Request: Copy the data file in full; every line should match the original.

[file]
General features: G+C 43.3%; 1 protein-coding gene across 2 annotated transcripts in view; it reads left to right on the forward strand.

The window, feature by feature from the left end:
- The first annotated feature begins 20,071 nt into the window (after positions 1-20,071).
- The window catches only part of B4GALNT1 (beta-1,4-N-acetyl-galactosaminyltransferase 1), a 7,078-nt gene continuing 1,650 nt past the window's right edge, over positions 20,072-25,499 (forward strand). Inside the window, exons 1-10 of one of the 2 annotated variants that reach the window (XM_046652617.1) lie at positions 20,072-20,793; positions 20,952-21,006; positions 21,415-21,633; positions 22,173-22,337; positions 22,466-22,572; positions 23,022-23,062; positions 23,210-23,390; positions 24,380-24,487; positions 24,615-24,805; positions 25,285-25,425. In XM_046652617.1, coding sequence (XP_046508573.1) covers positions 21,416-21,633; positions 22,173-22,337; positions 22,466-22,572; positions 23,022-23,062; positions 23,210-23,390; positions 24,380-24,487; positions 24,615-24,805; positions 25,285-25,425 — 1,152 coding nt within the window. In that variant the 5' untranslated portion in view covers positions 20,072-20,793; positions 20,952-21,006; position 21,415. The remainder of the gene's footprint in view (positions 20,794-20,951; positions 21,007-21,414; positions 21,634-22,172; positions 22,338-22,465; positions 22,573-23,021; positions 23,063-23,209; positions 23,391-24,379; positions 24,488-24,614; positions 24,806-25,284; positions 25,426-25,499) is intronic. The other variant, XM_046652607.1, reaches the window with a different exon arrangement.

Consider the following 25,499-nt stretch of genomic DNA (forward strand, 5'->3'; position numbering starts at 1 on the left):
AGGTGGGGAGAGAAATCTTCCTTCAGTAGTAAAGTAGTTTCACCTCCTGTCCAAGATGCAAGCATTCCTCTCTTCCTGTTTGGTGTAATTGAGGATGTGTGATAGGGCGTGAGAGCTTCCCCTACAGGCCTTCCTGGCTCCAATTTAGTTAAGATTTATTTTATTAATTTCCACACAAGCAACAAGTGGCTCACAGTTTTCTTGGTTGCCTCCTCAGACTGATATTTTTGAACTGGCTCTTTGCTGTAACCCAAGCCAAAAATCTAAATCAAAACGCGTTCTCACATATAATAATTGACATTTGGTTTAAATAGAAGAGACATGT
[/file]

General features: G+C 43.3%; 1 protein-coding gene across 2 annotated transcripts in view; it reads left to right on the forward strand.

The window, feature by feature from the left end:
- The first annotated feature begins 20,071 nt into the window (after positions 1-20,071).
- The window catches only part of B4GALNT1 (beta-1,4-N-acetyl-galactosaminyltransferase 1), a 7,078-nt gene continuing 1,650 nt past the window's right edge, over positions 20,072-25,499 (forward strand). Inside the window, exons 1-10 of one of the 2 annotated variants that reach the window (XM_046652617.1) lie at positions 20,072-20,793; positions 20,952-21,006; positions 21,415-21,633; positions 22,173-22,337; positions 22,466-22,572; positions 23,022-23,062; positions 23,210-23,390; positions 24,380-24,487; positions 24,615-24,805; positions 25,285-25,425. In XM_046652617.1, coding sequence (XP_046508573.1) covers positions 21,416-21,633; positions 22,173-22,337; positions 22,466-22,572; positions 23,022-23,062; positions 23,210-23,390; positions 24,380-24,487; positions 24,615-24,805; positions 25,285-25,425 — 1,152 coding nt within the window. In that variant the 5' untranslated portion in view covers positions 20,072-20,793; positions 20,952-21,006; position 21,415. The remainder of the gene's footprint in view (positions 20,794-20,951; positions 21,007-21,414; positions 21,634-22,172; positions 22,338-22,465; positions 22,573-23,021; positions 23,063-23,209; positions 23,391-24,379; positions 24,488-24,614; positions 24,806-25,284; positions 25,426-25,499) is intronic. The other variant, XM_046652607.1, reaches the window with a different exon arrangement.

Consider the following 25,499-nt stretch of genomic DNA (forward strand, 5'->3'; position numbering starts at 1 on the left):
AGGTGGGGAGAGAAATCTTCCTTCAGTAGTAAAGTAGTTTCACCTCCTGTCCAAGATGCAAGCATTCCTCTCTTCCTGTTTGGTGTAATTGAGGATGTGTGATAGGGCGTGAGAGCTTCCCCTACAGGCCTTCCTGGCTCCAATTTAGTTAAGATTTATTTTATTAATTTCCACACAAGCAACAAGTGGCTCACAGTTTTCTTGGTTGCCTCCTCAGACTGATATTTTTGAACTGGCTCTTTGCTGTAACCCAAGCCAAAAATCTAAATCAAAACGCGTTCTCACATATAATAATTGACATTTGGTTTAAATAGAAGAGACATGT